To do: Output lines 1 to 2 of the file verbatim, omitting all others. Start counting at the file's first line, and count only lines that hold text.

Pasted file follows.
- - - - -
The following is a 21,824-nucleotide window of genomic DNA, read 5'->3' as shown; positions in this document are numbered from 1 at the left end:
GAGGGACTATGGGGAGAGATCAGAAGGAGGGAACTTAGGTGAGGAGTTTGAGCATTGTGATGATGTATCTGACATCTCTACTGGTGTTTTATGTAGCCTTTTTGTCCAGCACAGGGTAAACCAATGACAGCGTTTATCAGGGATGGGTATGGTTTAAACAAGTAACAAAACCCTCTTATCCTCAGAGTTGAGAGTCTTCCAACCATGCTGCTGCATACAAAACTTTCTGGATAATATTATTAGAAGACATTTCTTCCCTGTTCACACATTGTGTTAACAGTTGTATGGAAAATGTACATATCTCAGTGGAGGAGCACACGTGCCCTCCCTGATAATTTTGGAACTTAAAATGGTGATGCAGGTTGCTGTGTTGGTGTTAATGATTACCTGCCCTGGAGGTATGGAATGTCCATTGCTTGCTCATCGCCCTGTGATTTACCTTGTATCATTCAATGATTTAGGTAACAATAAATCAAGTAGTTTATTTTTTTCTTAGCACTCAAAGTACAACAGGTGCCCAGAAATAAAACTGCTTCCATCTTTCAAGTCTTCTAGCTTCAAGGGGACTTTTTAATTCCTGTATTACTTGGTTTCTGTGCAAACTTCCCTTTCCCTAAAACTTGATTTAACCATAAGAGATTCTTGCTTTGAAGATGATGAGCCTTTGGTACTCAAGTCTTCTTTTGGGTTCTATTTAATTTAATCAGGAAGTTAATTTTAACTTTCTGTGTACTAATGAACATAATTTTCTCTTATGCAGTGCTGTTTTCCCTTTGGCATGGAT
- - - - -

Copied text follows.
The following is a 21,824-nucleotide window of genomic DNA, read 5'->3' as shown; positions in this document are numbered from 1 at the left end:
GAGGGACTATGGGGAGAGATCAGAAGGAGGGAACTTAGGTGAGGAGTTTGAGCATTGTGATGATGTATCTGACATCTCTACTGGTGTTTTATGTAGCCTTTTTGTCCAGCACAGGGTAAACCAATGACAGCGTTTATCAGGGATGGGTATGGTTTAAACAAGTAACAAAACCCTCTTATCCTCAGAGTTGAGAGTCTTCCAACCATGCTGCTGCATACAAAACTTTCTGGATAATATTATTAGAAGACATTTCTTCCCTGTTCACACATTGTGTTAACAGTTGTATGGAAAATGTACATATCTCAGTGGAGGAGCACACGTGCCCTCCCTGATAATTTTGGAACTTAAAATGGTGATGCAGGTTGCTGTGTTGGTGTTAATGATTACCTGCCCTGGAGGTATGGAATGTCCATTGCTTGCTCATCGCCCTGTGATTTACCTTGTATCATTCAATGATTTAGGTAACAATAAATCAAGTAGTTTATTTTTTTCTTAGCACTCAAAGTACAACAGGTGCCCAGAAATAAAACTGCTTCCATCTTTCAAGTCTTCTAGCTTCAAGGGGACTTTTTAATTCCTGTATTACTTGGTTTCTGTGCAAACTTCCCTTTCCCTAAAACTTGATTTAACCATAAGAGATTCTTGCTTTGAAGATGATGAGCCTTTGGTACTCAAGTCTTCTTTTGGGTTCTATTTAATTTAATCAGGAAGTTAATTTTAACTTTCTGTGTACTAATGAACATAATTTTCTCTTATGCAGTGCTGTTTTCCCTTTGGCATGGAT